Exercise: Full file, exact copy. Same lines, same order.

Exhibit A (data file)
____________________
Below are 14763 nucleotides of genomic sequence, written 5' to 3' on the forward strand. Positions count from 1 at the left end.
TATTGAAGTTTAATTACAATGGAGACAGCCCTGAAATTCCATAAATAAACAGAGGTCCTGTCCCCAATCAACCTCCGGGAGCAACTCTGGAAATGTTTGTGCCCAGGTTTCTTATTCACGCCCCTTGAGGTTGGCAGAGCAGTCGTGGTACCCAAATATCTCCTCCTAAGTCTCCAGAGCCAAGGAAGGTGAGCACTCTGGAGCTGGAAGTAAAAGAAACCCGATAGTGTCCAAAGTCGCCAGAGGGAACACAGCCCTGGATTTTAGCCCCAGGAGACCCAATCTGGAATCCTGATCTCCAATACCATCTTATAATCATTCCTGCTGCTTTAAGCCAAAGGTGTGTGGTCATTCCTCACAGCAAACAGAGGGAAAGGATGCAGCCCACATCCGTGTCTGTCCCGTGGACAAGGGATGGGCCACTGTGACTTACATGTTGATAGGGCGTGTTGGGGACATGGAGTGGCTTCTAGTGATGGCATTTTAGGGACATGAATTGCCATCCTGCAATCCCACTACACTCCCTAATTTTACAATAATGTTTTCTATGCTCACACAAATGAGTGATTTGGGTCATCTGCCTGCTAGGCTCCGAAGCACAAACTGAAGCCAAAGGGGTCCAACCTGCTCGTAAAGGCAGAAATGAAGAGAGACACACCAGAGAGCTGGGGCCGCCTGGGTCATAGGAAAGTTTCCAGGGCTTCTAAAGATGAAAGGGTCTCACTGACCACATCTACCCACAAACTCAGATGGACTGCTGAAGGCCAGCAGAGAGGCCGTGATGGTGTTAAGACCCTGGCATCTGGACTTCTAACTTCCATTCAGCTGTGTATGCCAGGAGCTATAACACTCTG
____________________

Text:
Below are 14763 nucleotides of genomic sequence, written 5' to 3' on the forward strand. Positions count from 1 at the left end.
TATTGAAGTTTAATTACAATGGAGACAGCCCTGAAATTCCATAAATAAACAGAGGTCCTGTCCCCAATCAACCTCCGGGAGCAACTCTGGAAATGTTTGTGCCCAGGTTTCTTATTCACGCCCCTTGAGGTTGGCAGAGCAGTCGTGGTACCCAAATATCTCCTCCTAAGTCTCCAGAGCCAAGGAAGGTGAGCACTCTGGAGCTGGAAGTAAAAGAAACCCGATAGTGTCCAAAGTCGCCAGAGGGAACACAGCCCTGGATTTTAGCCCCAGGAGACCCAATCTGGAATCCTGATCTCCAATACCATCTTATAATCATTCCTGCTGCTTTAAGCCAAAGGTGTGTGGTCATTCCTCACAGCAAACAGAGGGAAAGGATGCAGCCCACATCCGTGTCTGTCCCGTGGACAAGGGATGGGCCACTGTGACTTACATGTTGATAGGGCGTGTTGGGGACATGGAGTGGCTTCTAGTGATGGCATTTTAGGGACATGAATTGCCATCCTGCAATCCCACTACACTCCCTAATTTTACAATAATGTTTTCTATGCTCACACAAATGAGTGATTTGGGTCATCTGCCTGCTAGGCTCCGAAGCACAAACTGAAGCCAAAGGGGTCCAACCTGCTCGTAAAGGCAGAAATGAAGAGAGACACACCAGAGAGCTGGGGCCGCCTGGGTCATAGGAAAGTTTCCAGGGCTTCTAAAGATGAAAGGGTCTCACTGACCACATCTACCCACAAACTCAGATGGACTGCTGAAGGCCAGCAGAGAGGCCGTGATGGTGTTAAGACCCTGGCATCTGGACTTCTAACTTCCATTCAGCTGTGTATGCCAGGAGCTATAACACTCTG